The novel begins in Boston in 1773, the year of the Boston Tea Party. At the beginning of the story, Johnny is serving as an apprentice to a silversmith, and many of the early chapters describe the smith's home and shop. When Johnny is forced to seek work elsewhere, the setting changes to Hancock's Wharf and some of the businesses located there. After Johnny becomes a rider for the Boston Observer newspaper, the narrative follows him to the homes of some of Boston's most affluent and prominent citizens. The story ends after the 1775 Battle of Lexington, which marked the beginning of the American Revolution.
(The entire section is 103 words.)
Want to Read More?
Subscribe now to read the rest of this article. Plus get complete access to 30,000+ study guides!
Johnny Tremain combines believable characters, historical events, drama, humor, and sharp images to create an appealing and meaningful novel. Innumerable descriptive details convey a strong sense of life in eighteenthcentury Boston. These details lend realism to the story as Forbes depicts characters performing daily tasks such as fetching water and feeding livestock. By portraying everyday life in the colonies, Forbes shows how history affects ordinary people and how, likewise, these people's valiant efforts can change history. Forbes's technique of basing her lively fictional narrative on carefully researched historical facts lends authenticity to the story.
Vivid images invigorate the narrative. For instance, the description of British soldiers on the street following the Battle of Lexington conveys how overwhelmed Johnny is by the escalating violence: "The narrow course of Tremont Street was filled to the brim and overflowing with the waiting scarlet-coated men. Like a river of blood." One of the most striking symbols appears when Johnny witnesses the activities of the firing squad and is terrified by the "round eye of death at the end of a musket."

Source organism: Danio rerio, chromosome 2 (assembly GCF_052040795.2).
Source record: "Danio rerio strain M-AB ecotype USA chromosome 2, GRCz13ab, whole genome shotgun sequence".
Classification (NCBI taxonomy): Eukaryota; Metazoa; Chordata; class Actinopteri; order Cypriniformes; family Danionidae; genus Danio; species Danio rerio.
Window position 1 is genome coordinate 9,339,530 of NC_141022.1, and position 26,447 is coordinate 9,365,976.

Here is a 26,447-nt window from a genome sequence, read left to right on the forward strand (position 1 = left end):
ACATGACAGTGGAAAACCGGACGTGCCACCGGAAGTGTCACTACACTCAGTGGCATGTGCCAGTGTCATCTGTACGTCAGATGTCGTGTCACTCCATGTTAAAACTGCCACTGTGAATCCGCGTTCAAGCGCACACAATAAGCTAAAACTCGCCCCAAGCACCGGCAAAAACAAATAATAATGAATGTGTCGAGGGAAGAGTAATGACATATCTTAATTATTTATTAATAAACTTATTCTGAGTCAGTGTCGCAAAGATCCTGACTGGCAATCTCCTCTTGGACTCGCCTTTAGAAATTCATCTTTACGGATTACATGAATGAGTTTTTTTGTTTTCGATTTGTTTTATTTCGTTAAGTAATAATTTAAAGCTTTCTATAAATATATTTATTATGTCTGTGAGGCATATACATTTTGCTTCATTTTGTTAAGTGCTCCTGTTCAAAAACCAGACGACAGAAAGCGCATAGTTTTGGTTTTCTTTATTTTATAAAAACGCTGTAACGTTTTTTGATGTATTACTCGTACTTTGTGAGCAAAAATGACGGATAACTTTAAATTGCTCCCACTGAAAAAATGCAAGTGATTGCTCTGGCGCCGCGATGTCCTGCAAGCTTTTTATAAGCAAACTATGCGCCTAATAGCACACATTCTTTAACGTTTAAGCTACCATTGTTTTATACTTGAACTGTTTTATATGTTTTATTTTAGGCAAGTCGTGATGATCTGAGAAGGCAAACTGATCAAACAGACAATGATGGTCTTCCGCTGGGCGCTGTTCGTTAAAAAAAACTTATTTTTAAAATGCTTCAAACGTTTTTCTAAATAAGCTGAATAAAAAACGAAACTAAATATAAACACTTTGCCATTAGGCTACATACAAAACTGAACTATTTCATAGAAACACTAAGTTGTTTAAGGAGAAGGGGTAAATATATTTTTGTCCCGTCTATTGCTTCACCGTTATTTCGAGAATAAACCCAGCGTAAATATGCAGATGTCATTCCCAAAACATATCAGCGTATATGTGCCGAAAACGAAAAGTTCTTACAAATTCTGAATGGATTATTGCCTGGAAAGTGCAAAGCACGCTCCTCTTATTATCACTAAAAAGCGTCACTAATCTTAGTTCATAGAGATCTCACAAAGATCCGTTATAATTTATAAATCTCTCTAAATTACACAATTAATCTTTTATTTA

The scene where Johnny spends some of his silver coins on a feast reveals Forbes's use of authentic detail, apt metaphors, and humor. She describes Johnny's meal, typical colonial Boston fare, in detail: five squabs, pastries, a wreath of jellied eels, a "tipsy parson— white bread tied...
(The entire section is 307 words.)
Since Johnny Tremain concerns the Revolutionary War, it necessarily deals with death. The story focuses on events leading up to the war, but conflicts between the Tories and the rebels sometimes turn violent. One Tory falls victim to the revolutionaries and is tarred and feathered. Later, rumors circulate that the Lyte family will be run out of Boston on rails. But through most of the book, Johnny never witnesses any violence; he just hears stories about it.